b) For a given standard of care, somebody, somewhere has to pay it; a basic minimum standard of care for all who need it can be paid out of general taxation. The balance has to be paid either by the elderly person needing care or his heirs (whether in cash or by paying insurance premiums earlier in life) - and in fact the two are the same people. Every £1 spent on care means that the heirs inherit £1 less, why should all taxpayers be expected to pay for all nursing home costs to protect the inheritance of the few?

c) People reaching retirement all have to make a realistic assessment of what assets and savings they have and how they would like to spend it. If some choose to "spend" the value of their home on their LVT bills, then that is no different to doing mortgage equity withdrawal and going on holidays or buying new cars. If we have a political objection to people "spending" the value of some assets on LVT (just in case they need long term care later on) then we can apply the same logic to their other savings or pension funds. The government would transfer all such receipts, together with any other assets or savings people have when they retire into an earmarked account and only allow them to be spent on old age care. Which makes a mockery of saving up for a nice retirement and nobody would bother.

d) People can choose to trade down in to a cheaper home, which frees up some cash to put to one side towards care fees (or care fee insurance) if they think that they won't be happy with the taxpayer-funded basic levels of care.

e) The cost of being in a nursing home is very high - between £30,000 and £50,000 a year in the UK (2016 prices), and how much of that should be paid out of general taxation is a political decision. Further, most people will never need long term caret; some might spend the last few months of their life in a nursing home; and others might be there for years on end. In the USA, it is estimated that five per cent of us will end up in a nursing home at some stage, and that half of people over the age of 95 are in homes.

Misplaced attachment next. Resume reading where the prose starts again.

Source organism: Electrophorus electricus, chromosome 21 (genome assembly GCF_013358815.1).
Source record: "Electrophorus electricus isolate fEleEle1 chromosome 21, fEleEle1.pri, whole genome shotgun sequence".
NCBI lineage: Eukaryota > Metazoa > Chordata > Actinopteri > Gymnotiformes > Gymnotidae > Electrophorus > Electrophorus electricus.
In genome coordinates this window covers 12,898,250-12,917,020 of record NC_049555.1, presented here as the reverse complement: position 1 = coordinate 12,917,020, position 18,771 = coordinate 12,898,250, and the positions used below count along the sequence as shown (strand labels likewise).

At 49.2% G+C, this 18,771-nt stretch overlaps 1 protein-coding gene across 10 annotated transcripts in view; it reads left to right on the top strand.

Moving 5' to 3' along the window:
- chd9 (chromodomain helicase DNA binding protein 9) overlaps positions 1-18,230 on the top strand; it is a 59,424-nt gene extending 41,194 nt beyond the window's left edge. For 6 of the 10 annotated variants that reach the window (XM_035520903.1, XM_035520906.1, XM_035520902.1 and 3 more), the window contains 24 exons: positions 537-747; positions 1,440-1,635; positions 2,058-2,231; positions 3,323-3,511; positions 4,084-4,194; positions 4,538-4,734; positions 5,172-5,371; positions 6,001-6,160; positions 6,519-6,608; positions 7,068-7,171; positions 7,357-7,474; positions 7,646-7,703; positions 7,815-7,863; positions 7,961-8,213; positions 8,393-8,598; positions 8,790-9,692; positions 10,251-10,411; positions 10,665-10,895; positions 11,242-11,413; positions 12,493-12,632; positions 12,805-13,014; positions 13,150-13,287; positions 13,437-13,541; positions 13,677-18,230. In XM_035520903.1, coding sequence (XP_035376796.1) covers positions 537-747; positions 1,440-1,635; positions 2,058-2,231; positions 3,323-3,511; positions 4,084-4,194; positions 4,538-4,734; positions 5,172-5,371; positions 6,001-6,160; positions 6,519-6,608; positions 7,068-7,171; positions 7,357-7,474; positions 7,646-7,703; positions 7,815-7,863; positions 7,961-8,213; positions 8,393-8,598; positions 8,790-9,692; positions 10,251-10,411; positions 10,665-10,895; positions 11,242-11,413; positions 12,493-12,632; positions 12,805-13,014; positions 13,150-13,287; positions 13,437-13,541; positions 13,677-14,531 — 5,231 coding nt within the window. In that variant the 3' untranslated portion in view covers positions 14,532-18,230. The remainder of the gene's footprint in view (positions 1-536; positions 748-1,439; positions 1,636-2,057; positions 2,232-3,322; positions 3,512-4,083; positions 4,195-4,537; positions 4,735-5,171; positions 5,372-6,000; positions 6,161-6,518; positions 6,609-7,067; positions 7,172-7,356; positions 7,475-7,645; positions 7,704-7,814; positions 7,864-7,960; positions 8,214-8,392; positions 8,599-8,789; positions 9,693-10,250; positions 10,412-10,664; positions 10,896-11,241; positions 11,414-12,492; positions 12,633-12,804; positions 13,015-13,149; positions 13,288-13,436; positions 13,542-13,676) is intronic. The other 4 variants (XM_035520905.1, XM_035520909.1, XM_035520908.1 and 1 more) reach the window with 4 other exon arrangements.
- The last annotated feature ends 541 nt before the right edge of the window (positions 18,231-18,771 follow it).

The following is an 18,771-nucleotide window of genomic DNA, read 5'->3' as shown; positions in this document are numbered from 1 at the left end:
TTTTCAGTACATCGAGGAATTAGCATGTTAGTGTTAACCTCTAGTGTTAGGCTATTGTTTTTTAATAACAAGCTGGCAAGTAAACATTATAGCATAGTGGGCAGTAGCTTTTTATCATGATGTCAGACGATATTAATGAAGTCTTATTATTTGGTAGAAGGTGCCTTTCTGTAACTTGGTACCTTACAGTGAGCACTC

f) Assuming a worst case ten year stay costing £400,000 in all, how many pensioners have a home that is worth that much (or twice that for a couple)? A few per cent at most, so with or without LVT, the value of housing is a completely unrealistic source of funding.

g) The cost of long term care is a "catastrophic risk". It does not happen to many people, it happens at random and the costs for an individual are enormous. So the only sensible solution is a compulsory, low-cost mass insurance scheme i.e. for it to be paid out of general taxation.

3. "Elderly people will allow their homes to go to ruin if they have no equity in it

a) We do not know what will happen to house prices if more tax is collected from land values and less from output and earnings (LVT pushes prices down; higher net incomes pull rents up). Quite possibly they won't change much. But assuming an extreme case and house prices halve, an LVT of approx. 3% of selling prices (as at 2017) means that after seventeen years of deferring, the rolled-up LVT would exceed the value of the home.